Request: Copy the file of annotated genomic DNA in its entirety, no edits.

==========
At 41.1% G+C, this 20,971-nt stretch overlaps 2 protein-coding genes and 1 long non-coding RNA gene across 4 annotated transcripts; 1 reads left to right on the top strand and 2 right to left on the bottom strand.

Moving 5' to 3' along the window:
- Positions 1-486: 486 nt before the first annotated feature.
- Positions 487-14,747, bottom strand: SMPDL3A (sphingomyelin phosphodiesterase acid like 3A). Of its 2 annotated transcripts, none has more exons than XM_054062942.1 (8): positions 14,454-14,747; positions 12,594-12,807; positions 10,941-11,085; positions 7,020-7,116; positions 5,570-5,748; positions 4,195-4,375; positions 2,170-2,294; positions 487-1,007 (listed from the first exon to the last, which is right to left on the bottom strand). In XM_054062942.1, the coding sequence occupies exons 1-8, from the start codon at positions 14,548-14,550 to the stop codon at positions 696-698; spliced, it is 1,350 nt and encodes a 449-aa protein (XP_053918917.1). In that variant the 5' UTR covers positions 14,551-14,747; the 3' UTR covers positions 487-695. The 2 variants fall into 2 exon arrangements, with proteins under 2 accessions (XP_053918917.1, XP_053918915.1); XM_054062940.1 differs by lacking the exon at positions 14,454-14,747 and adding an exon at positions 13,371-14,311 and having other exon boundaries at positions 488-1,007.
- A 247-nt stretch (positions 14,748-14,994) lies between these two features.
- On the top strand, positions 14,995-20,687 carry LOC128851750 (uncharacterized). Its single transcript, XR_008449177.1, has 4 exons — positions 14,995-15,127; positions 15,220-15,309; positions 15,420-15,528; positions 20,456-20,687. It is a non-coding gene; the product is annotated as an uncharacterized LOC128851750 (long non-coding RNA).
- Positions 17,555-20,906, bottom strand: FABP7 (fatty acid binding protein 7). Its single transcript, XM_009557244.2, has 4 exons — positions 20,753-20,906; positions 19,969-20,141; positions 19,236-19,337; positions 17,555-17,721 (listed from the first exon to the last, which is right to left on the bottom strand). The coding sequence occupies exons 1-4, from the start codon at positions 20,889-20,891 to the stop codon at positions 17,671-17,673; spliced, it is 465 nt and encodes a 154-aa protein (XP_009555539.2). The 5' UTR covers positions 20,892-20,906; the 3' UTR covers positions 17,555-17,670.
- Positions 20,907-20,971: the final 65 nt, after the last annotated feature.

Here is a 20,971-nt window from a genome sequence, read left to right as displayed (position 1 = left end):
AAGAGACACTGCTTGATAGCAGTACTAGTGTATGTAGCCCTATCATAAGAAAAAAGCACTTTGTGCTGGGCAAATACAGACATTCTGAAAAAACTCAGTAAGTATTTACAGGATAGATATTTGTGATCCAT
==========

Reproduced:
At 41.1% G+C, this 20,971-nt stretch overlaps 2 protein-coding genes and 1 long non-coding RNA gene across 4 annotated transcripts; 1 reads left to right on the top strand and 2 right to left on the bottom strand.

Moving 5' to 3' along the window:
- Positions 1-486: 486 nt before the first annotated feature.
- Positions 487-14,747, bottom strand: SMPDL3A (sphingomyelin phosphodiesterase acid like 3A). Of its 2 annotated transcripts, none has more exons than XM_054062942.1 (8): positions 14,454-14,747; positions 12,594-12,807; positions 10,941-11,085; positions 7,020-7,116; positions 5,570-5,748; positions 4,195-4,375; positions 2,170-2,294; positions 487-1,007 (listed from the first exon to the last, which is right to left on the bottom strand). In XM_054062942.1, the coding sequence occupies exons 1-8, from the start codon at positions 14,548-14,550 to the stop codon at positions 696-698; spliced, it is 1,350 nt and encodes a 449-aa protein (XP_053918917.1). In that variant the 5' UTR covers positions 14,551-14,747; the 3' UTR covers positions 487-695. The 2 variants fall into 2 exon arrangements, with proteins under 2 accessions (XP_053918917.1, XP_053918915.1); XM_054062940.1 differs by lacking the exon at positions 14,454-14,747 and adding an exon at positions 13,371-14,311 and having other exon boundaries at positions 488-1,007.
- A 247-nt stretch (positions 14,748-14,994) lies between these two features.
- On the top strand, positions 14,995-20,687 carry LOC128851750 (uncharacterized). Its single transcript, XR_008449177.1, has 4 exons — positions 14,995-15,127; positions 15,220-15,309; positions 15,420-15,528; positions 20,456-20,687. It is a non-coding gene; the product is annotated as an uncharacterized LOC128851750 (long non-coding RNA).
- Positions 17,555-20,906, bottom strand: FABP7 (fatty acid binding protein 7). Its single transcript, XM_009557244.2, has 4 exons — positions 20,753-20,906; positions 19,969-20,141; positions 19,236-19,337; positions 17,555-17,721 (listed from the first exon to the last, which is right to left on the bottom strand). The coding sequence occupies exons 1-4, from the start codon at positions 20,889-20,891 to the stop codon at positions 17,671-17,673; spliced, it is 465 nt and encodes a 154-aa protein (XP_009555539.2). The 5' UTR covers positions 20,892-20,906; the 3' UTR covers positions 17,555-17,670.
- Positions 20,907-20,971: the final 65 nt, after the last annotated feature.

Here is a 20,971-nt window from a genome sequence, read left to right as displayed (position 1 = left end):
AAGAGACACTGCTTGATAGCAGTACTAGTGTATGTAGCCCTATCATAAGAAAAAAGCACTTTGTGCTGGGCAAATACAGACATTCTGAAAAAACTCAGTAAGTATTTACAGGATAGATATTTGTGATCCAT